Category Archives: Reviews

How to Fall in Love with a Love Story

By Katy Hershberger 

My husband and I met at work, and for two years we kept our relationship a secret in the office. When we tell people that, they imagine it as exciting and sexy: sneaking around for in-office trysts. But in truth, hiding our relationship was stressful and annoying. We lied to our colleagues, stood in awkward silence in the elevator, locked down our Facebook privacy settings, and entreated friends and family to never post a photo of us together. But when people listen to the story, our lives become most interesting as a Secret Office Romance, less so as just our lives. The reality isn’t always the best story. Continue reading

Growing Up Gay in Backwoods Mississippi: Nick White’s How to Survive a Summer

By Nathan Scott McNamara

When Will Dillard was 15, his Preacher father caught him pleasuring himself with a candle in their Baptist Church. “He was not a violent man,” Will, the protagonist of How to Survive a Summer says, “but this — this — had been on the docket for a long time.” After beating Will until they’re both exhausted, Will’s father sends him to a backwoods gay conversion camp owned by their unqualified family in central Mississippi.  Continue reading

Women Without Men Without Women

By Zoë Hu

Seeing no alternative, a woman plants herself in her family’s courtyard and sprouts into a tree, begging aghast visitors, “Don’t cut me down. Let me grow.” Her name is Mahdokht, and her germination as human-cum-sapling has a loyal chronicle in the Iranian modernist novel Women Without Men, written by Shahrnush Parsipur in 1989 and first translated into English 10 years later. The text follows five women as they escape Tehran, shrug off dreary brothers and husbands, and — aided by the occasional, benevolent dollop of magical realism — find their way to a garden refuge. Rooted at the center of this botanical sorority, Mahdokht the tree-human is cared for and cultivated by the other women. She is also their witness, keeping time with her gradual growth to the loneliness and struggle that mark their isolated existences. Women Without Men asks its characters to begin new lives, free from the social mandate of a male partner, but once in the garden this possibility opens onto foreign, craggy territory. Unable to transform into a tree herself, one woman feels that nevertheless she is “rotting from within.” Continue reading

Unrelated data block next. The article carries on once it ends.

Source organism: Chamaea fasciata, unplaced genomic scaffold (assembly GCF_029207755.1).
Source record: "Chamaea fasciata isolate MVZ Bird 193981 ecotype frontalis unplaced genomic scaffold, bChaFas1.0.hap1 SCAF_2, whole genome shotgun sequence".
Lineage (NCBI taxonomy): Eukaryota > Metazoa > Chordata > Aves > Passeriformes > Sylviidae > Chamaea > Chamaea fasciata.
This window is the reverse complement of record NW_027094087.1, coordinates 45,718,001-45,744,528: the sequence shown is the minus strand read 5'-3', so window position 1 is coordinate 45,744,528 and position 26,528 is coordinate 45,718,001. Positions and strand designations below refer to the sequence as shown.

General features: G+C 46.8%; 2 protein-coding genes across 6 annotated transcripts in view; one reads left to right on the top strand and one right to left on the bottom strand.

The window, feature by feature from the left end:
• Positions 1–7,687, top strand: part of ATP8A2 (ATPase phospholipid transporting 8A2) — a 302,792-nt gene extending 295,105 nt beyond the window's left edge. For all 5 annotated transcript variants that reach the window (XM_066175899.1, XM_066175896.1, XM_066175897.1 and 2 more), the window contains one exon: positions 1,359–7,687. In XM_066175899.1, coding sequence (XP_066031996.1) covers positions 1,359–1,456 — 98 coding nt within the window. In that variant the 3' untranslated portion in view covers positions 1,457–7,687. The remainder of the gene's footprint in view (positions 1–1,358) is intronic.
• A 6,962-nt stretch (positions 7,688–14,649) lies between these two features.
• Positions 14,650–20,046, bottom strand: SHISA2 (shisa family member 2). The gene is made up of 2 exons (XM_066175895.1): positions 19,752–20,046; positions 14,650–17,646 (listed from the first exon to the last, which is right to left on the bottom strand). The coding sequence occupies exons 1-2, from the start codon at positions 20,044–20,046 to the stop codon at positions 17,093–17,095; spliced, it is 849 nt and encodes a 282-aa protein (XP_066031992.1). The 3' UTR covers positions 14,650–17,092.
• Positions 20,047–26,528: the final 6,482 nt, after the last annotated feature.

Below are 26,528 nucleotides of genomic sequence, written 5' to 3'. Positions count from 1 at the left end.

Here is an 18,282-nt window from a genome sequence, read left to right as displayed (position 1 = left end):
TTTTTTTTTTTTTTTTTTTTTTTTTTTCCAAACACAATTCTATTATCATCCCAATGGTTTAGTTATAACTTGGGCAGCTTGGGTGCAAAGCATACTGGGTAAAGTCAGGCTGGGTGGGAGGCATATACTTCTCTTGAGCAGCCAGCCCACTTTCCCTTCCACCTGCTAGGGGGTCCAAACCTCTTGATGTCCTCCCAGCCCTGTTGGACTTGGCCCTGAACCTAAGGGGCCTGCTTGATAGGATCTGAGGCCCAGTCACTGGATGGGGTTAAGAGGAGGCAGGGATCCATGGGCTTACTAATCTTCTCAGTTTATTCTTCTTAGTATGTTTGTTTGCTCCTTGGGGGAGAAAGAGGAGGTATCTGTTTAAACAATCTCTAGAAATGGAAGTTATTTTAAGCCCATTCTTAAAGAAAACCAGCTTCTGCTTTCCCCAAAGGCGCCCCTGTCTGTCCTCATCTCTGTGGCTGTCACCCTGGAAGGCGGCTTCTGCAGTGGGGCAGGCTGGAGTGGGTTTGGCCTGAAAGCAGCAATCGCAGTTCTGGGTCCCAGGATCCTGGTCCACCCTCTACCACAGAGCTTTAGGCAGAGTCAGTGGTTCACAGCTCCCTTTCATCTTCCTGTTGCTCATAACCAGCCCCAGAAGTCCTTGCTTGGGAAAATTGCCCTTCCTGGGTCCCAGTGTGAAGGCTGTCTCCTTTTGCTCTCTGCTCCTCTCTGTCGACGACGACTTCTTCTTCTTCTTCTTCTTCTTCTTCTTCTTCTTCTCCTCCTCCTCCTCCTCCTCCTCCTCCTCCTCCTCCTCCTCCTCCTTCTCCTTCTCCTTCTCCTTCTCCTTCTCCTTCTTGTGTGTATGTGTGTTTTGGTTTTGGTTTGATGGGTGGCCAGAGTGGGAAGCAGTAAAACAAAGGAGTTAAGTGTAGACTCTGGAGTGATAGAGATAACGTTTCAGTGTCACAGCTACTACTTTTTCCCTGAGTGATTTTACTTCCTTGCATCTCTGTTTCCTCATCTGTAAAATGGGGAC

Writing Reptiles: Qiu Miaojin’s Notes of a Crocodile

By Rhian Sasseen

The crocodile of Taiwanese writer Qiu Miaojin’s recently translated first novel Notes of a Crocodile is and is not a metaphor, is and is not a character, is and is not really a crocodile at all. The crocodile — the subject of a half-dozen surreal and witty vignettes sprinkled throughout the novel’s overarching coming-of-age story — exists halfway, appearing here and there in fragments, snippets, prose that functions somewhere between fiction and theory. It’s that halfway feeling that’s so essential to and so refreshing about the book, the ambiguity of sex, gender, queerness, desire, and the question of identity itself, all the more sobering to read in today’s political climate. The crocodile’s favorite treat, the unnamed narrator slyly notes, is cream puffs. Pass the cream puffs, please. Continue reading

Don’t Panic: Coping with the Internet Age Through Ignorance

By Kevin Litman-Navarro

The last time the United States was the world’s premiere manufacturing power, American citizens lived under the specter of an atomic assault. From their perch atop a nascent post-war order, the global superpower enjoyed unprecedented levels of production — it was the 1950s, and business was a-boomin’. Foreign relations, on the other hand, were rather precarious. Continue reading